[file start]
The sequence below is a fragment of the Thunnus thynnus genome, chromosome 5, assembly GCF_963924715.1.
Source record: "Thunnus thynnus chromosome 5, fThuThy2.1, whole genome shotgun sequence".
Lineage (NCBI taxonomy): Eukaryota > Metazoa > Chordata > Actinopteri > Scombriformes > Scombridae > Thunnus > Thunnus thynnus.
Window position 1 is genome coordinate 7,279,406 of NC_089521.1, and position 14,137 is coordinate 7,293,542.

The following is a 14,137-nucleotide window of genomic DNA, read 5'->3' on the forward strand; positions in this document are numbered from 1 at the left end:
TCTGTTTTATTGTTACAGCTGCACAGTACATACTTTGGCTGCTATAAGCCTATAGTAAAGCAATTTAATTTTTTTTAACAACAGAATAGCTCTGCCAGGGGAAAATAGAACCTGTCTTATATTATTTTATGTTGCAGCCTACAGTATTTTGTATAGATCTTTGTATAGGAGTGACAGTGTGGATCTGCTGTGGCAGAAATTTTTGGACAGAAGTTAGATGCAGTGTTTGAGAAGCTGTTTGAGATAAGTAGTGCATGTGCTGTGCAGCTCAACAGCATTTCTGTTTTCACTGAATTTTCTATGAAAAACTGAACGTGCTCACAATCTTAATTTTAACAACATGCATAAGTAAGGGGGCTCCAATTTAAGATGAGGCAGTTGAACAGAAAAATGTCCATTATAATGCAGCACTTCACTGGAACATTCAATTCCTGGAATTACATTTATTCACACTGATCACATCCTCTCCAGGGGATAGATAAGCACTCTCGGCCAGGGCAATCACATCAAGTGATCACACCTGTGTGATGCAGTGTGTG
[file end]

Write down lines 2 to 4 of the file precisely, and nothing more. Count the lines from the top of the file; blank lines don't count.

Source record: "Thunnus thynnus chromosome 5, fThuThy2.1, whole genome shotgun sequence".
Lineage (NCBI taxonomy): Eukaryota > Metazoa > Chordata > Actinopteri > Scombriformes > Scombridae > Thunnus > Thunnus thynnus.
Window position 1 is genome coordinate 7,279,406 of NC_089521.1, and position 14,137 is coordinate 7,293,542.